Byron Buxton: Over 21.5 stolen bases (-115) – This line for Buxton last year was 29.5, but what has really changed for the line to have dropped by so much? He had a couple of DL stints last year, once with migraines and then once with a fractured toe, but that’s really about it. He still possesses very athletic talent and don’t look now but he’s been raking in Spring Training, albeit against some lower quality pitching, but still a good sign nonetheless. He may only require less than 500 plate appearances or less to get this mark given his hyper efficiency of a 90.2% career stolen base success rate. The Backwards K projection: 28 stolen bases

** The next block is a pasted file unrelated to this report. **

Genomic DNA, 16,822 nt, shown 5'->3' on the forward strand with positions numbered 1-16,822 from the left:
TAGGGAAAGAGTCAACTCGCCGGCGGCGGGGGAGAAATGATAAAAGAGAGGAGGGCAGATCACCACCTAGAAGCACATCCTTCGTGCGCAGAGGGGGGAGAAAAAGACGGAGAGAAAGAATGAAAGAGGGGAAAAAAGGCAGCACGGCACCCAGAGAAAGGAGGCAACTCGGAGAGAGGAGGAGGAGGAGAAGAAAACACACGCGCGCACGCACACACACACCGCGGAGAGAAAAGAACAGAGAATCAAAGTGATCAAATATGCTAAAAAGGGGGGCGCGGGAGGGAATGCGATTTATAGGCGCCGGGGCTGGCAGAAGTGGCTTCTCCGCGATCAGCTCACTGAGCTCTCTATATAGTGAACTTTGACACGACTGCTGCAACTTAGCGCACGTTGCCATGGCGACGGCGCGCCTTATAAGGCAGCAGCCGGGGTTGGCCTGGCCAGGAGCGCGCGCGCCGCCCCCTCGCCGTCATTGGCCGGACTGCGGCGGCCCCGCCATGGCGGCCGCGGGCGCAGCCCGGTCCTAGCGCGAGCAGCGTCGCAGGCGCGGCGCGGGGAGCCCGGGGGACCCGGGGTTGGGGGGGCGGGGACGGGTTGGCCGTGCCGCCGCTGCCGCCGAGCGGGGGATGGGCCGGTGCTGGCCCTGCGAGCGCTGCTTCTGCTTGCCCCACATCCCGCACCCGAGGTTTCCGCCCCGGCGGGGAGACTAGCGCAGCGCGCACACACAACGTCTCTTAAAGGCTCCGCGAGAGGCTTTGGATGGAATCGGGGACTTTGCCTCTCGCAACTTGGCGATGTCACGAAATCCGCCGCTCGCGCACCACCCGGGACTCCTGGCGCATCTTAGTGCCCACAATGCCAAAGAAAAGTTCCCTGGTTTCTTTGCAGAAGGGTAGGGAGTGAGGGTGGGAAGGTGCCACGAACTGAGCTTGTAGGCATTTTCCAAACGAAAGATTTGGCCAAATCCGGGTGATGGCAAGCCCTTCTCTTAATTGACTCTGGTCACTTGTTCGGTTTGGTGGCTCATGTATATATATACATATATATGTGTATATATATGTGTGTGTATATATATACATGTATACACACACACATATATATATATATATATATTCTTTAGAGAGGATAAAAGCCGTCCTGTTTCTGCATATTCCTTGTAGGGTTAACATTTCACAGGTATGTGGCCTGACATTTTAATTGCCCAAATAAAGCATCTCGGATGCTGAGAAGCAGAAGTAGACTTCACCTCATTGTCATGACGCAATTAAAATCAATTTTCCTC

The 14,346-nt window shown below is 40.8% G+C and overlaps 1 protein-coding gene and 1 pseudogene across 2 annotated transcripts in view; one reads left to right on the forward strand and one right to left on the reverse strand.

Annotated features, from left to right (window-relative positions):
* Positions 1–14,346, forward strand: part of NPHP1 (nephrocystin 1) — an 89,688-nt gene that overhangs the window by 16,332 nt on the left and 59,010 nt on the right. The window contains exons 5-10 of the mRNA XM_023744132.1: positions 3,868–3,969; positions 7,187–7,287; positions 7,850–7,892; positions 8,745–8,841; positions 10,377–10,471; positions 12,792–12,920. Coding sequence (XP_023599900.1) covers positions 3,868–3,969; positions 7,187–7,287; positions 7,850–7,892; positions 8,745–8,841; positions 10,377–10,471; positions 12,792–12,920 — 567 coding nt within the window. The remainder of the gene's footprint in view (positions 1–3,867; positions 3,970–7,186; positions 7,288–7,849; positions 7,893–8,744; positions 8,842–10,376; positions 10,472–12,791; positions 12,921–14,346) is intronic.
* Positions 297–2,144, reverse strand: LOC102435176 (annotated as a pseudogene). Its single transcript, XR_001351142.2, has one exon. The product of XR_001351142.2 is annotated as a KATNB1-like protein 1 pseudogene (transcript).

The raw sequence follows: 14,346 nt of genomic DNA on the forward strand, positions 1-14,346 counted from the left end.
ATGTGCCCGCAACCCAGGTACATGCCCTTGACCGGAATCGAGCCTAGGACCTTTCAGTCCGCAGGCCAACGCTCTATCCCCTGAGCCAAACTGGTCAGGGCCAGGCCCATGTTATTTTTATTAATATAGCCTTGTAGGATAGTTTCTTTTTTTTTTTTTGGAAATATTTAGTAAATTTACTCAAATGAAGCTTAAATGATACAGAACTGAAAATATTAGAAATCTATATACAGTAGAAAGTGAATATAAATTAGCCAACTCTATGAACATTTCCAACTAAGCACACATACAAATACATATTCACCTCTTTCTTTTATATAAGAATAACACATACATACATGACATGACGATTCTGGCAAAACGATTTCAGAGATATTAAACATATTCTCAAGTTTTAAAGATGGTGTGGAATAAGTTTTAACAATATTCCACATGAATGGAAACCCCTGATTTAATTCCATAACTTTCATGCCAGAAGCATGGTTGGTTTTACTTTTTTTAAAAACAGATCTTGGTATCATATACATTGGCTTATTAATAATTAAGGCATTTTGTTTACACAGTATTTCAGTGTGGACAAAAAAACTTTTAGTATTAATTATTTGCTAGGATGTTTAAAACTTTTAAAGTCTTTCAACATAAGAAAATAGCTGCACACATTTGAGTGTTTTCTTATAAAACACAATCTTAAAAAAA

Adalberto Mondesi: Over 44.5 stolen bases – Mondesi really came on last year to leave a fiery trail behind him, stealing 24 bases on 28 attempts in the final two months. His fierce finish is leaving him as one pretty hyped up player going into 2019, but he has some faults that will have the naysayers bellowing, such as his 54.9% swing rate, which ultimately contributed to his 3.8% BB%, which is not what you want to see from someone hitting at or near the top of the order. The Royals will probably let him run all he wants given that the lineup as a whole is pretty horrific and they are going to want to manufacture runs, but it is very possible that in his first season as a full-time starter that his free-swinging ways get exploited and exposed to a greater degree. So with that in mind, this is just a LEAN. The Backwards K projection: 49 stolen bases